Register For Our Mailing List

Register to receive our free weekly newsletter including editorials.

Home / 372

Why are companies raising capital during COVID?

The uncertainty about the impact of the pandemic on the business operating environment sparked many capital raisings on stock exchanges around the world. Australia led the world with more than $30 billion raised from the beginning of the year to 4 August 2020. The change to ASX listing rule 7.1, which increased the amount of capital companies could raise in institutional placements from 15% to 25% of issued capital, was a significant measure to provide additional flexibility for ASX-listed companies to efficiently raise capital. The ASX has since extended its temporary capital raising relief to 30 November 2020.

Investors have done well from new issues

Overall, participating in capital raises during the COVID period has yielded strong returns for investors. Recent data by fintech Fresh Equities showed that the average non-weighted return for the 205 placements completed in May and June was 59% to 1 August 2020.

So why are companies seeking to raise capital in the middle of a global pandemic? Some examples include:

  • To boost liquidity as revenue streams temporarily dried up during the pandemic
  • To shore up balance sheets or to help companies bolster their regulatory capital positions, and
  • To pursue opportunities for potential new business ventures or acquisitions that may arise.

During the market downturn in the first half of 2020 investors helped recapitalise companies that were affected by the pandemic. Since the beginning of 2020, Australian Ethical has participated in more than 30 capital raisings with over $60 million in new capital invested. Overall, we have helped recapitalise around 30% of the ASX-listed companies that we own in our actively managed portfolios, with about half of that capital going to companies in the healthcare and IT sectors (areas we are overweight as a result of our Charter).

We also underwrote some capital raises, which meant that if a company was looking to raise $5 million (for example) and only raised $4 million, we agreed to make up the shortfall.

Here are three companies we helped recapitalise in 2020 and their purposes for issuing.

Somnomed – short-term liquidity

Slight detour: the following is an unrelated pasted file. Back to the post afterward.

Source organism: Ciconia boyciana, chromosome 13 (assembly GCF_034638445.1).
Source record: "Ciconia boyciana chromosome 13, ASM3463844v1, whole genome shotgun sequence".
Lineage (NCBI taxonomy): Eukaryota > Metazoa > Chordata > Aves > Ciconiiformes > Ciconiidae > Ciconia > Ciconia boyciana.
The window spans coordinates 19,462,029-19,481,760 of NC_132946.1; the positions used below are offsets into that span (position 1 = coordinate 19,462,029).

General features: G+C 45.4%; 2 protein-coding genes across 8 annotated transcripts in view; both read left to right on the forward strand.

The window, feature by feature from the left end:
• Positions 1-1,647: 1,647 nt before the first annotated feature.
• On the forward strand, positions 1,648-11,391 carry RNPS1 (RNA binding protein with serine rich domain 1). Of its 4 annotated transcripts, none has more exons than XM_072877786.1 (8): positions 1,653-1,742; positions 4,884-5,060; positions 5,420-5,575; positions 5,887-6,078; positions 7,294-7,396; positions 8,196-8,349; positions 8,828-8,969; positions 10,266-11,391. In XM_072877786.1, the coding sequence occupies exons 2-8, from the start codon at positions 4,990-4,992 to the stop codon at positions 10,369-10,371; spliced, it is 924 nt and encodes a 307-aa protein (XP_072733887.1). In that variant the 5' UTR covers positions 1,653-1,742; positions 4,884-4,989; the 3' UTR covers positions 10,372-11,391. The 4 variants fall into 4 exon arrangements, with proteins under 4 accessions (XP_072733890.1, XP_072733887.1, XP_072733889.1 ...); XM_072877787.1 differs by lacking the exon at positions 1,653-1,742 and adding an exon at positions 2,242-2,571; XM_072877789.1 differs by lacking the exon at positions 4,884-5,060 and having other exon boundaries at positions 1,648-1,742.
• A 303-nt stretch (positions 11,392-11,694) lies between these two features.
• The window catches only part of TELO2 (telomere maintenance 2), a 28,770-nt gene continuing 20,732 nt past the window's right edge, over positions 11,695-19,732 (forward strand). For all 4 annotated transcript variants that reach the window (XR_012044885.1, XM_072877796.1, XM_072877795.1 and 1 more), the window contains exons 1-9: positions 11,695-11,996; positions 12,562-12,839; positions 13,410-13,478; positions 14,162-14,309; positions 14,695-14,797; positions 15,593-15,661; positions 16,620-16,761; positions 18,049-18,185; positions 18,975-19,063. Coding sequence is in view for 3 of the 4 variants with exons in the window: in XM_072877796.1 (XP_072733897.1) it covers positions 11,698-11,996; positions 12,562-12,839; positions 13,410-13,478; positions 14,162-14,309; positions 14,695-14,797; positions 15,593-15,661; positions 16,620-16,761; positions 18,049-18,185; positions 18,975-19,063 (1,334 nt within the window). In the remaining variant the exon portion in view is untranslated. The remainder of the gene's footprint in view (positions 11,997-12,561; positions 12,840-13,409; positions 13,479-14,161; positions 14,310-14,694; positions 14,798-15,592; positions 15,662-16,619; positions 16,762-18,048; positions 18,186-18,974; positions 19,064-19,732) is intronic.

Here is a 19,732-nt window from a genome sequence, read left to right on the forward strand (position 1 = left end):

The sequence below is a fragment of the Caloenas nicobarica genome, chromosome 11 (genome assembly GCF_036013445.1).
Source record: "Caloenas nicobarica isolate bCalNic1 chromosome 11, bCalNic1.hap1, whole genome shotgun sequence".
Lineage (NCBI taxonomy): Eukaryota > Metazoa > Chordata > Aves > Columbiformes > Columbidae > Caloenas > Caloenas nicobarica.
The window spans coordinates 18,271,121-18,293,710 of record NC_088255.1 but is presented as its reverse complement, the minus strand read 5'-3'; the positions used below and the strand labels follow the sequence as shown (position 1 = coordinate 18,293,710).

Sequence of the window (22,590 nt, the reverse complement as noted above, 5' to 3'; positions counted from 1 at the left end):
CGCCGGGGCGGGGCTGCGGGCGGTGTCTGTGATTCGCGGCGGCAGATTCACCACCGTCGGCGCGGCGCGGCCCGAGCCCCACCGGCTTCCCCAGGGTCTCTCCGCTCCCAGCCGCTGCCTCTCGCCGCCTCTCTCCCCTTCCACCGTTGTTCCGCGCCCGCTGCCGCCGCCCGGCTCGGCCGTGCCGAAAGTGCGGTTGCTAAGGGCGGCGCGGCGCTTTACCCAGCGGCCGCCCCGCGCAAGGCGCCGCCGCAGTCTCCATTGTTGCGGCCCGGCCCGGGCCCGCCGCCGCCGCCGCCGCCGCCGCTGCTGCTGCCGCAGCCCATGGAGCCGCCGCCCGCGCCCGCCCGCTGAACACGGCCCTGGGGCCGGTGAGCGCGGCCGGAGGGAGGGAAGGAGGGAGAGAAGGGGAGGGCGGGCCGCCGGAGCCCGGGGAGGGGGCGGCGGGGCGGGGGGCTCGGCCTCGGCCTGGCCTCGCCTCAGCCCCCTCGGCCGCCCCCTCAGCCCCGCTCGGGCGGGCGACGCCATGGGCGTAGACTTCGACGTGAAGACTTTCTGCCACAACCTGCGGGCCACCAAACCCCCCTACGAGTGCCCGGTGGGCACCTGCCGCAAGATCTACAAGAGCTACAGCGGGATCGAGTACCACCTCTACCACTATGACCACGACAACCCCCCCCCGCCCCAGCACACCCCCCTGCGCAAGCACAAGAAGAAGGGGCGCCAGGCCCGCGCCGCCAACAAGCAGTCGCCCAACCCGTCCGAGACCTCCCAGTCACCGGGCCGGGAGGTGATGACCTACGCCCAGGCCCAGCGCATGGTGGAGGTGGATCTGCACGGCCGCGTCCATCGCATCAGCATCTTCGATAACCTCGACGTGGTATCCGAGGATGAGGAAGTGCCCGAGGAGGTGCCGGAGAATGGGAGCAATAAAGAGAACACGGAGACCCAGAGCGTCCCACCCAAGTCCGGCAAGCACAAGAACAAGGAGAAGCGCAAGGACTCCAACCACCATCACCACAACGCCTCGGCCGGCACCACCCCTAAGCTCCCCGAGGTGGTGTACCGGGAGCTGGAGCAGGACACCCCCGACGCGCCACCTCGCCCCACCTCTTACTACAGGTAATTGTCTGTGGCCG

Somnomed manufactures and sells devices for the oral treatment of sleep-related disorders in Australia and overseas. The company’s revenue was negatively impacted during lockdown because the diagnosis and referral of patients for its sleep apnoea product was disrupted. Somnomed raised capital to boost its short-term liquidity during the lockdown period and as a long-term holder of the stock, we were happy to participate in the institutional placement.

NAB – balance sheet repair

We invest in two of the major banks, NAB and Westpac. On balance, we believe responsible and well-regulated banks can do good. For instance, while both NAB and Westpac make loans to the fossil fuel industry, they are also significant funders of renewable energy. More than 75% of Westpac’s lending to the electricity sector goes to renewable projects and for NAB the figure is 69%.

We currently assess that Westpac and NAB are implementing their commitment to lend in line with the economic transition our society needs to limit global warming to 2°C. We participated in NAB’s institutional placement of $3 billion announced in April after the bank revealed nearly $1 billion in loan impairments, largely attributable to the COVID crisis.

Janison – new opportunities

Janison is an ‘ed-tech’ company that provides digital learning and assessment platforms that are designed to replace pen and paper. Janison’s technology enables students to take exams at home or on a device in a classroom, positioning it well for the surge in demand for online test taking. We helped the company raise additional capital to pursue new opportunities overseas and at home in Australia, where Janison has recently been selected by the NSW Department of Education to deliver the state’s selective school tests.

As an ethical fund manager, we invest in sustainable companies with good growth prospects that we believe will provide long-term benefits to society. Participating in capital raises is one way we achieve that goal.

 

Deana Mitchell is an equities analyst at Australian Ethical, a sponsor of Firstlinks. This article is for general information and does not consider the circumstances of any investor.

For more articles and papers from Australian Ethical, please click here.

 

banner

Most viewed in recent weeks

10 little-known pension traps prove the value of advice

Most people entering retirement do not see a financial adviser, mainly due to cost. It's a major problem because there are small mistakes a retiree can make which are expensive and avoidable if a few tips were known.